1861-1875 : The construction of Charles Garnier's Opéra
- The showcase of the Second Empire
- The completion of Charles Garnier's Opéra : a long and difficult task
- Beyond the print of Napoléon III, Charles Garnier's style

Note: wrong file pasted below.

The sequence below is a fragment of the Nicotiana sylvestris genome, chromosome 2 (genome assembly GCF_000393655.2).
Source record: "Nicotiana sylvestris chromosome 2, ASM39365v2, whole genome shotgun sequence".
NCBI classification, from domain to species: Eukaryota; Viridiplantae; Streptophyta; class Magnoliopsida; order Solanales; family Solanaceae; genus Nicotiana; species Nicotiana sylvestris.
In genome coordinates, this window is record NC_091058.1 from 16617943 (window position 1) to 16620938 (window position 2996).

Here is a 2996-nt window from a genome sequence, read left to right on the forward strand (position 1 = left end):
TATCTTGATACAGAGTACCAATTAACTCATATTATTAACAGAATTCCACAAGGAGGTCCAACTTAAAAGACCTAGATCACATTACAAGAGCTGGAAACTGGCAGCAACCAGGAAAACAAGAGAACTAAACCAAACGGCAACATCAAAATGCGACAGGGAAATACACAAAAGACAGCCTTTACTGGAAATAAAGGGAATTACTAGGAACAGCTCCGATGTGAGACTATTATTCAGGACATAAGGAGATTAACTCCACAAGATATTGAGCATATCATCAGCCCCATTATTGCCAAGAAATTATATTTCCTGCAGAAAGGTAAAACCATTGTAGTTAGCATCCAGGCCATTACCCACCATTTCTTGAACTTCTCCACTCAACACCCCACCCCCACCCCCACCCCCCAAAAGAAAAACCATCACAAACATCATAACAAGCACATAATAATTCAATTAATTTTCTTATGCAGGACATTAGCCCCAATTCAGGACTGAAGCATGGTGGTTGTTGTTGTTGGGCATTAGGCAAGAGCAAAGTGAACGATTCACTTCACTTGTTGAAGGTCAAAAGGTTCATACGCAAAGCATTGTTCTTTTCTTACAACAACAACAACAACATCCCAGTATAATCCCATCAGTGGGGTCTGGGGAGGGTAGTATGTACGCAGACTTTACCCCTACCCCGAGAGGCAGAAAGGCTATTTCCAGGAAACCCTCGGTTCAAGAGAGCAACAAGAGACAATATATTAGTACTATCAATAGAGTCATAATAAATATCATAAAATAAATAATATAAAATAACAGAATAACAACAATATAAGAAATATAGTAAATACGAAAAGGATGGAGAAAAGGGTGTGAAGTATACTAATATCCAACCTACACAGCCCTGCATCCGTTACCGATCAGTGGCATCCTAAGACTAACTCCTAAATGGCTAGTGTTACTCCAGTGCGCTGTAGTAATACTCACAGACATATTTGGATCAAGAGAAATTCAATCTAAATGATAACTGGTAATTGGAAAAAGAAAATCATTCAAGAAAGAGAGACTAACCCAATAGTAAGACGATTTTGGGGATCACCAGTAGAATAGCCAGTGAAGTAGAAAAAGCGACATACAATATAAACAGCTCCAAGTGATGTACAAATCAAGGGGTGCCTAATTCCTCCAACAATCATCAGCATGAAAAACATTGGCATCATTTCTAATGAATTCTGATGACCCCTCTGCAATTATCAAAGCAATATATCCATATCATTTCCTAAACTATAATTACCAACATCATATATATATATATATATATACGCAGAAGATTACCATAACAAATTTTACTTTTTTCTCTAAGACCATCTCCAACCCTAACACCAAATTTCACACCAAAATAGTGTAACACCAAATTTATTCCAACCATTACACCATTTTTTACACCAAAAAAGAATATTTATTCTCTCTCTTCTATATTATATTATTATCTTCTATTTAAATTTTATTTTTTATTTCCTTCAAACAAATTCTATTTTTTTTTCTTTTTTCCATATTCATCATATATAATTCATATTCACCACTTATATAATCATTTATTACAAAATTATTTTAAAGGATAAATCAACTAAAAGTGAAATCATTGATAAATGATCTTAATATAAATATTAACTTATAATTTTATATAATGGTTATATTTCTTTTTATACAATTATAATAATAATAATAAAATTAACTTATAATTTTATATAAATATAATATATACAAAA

I do not engage politics with monuments, I have quite enough to do with architecture', said Charles Garnier, the architect of Garnier's Opéra in Paris. The construction of Garnier's Opéra was launched by Napoléon III and represents one of the most sumptuous buildings of the 19th century. Between the creation of the Académie Royale de Musique by Louis XIV in 1669, and the completion of Garnier's Opéra in 1875, opera had not a specific building in Paris. In 1869, Napoléon III decided the construction of a new opera. He knew that it would be a political symbol of the Second Empire's power. A competition was launched to find an architect and the winner was Charles Garnier, a young architect of 36 years old. In 1861, he started the construction of this prestigious monument that was part of Haussmann's renovation plan. The building of the new Opéra took fifteen years. It was interrupted by many incidents as the war against Prussia, the fall of the Second Empire (1870) and the Commune (1871). The construction of Garnier's Opéra is very interesting because political events interact with the completion of this architectural masterpiece. If Charles Garnier used to say that politics were not represented in its design, the influence of the Second Empire is obvious. In fact, political decisions were so important in the building's construction that one could ask if Garnier's Opéra was just a political symbol, used differently by two distinct regimes.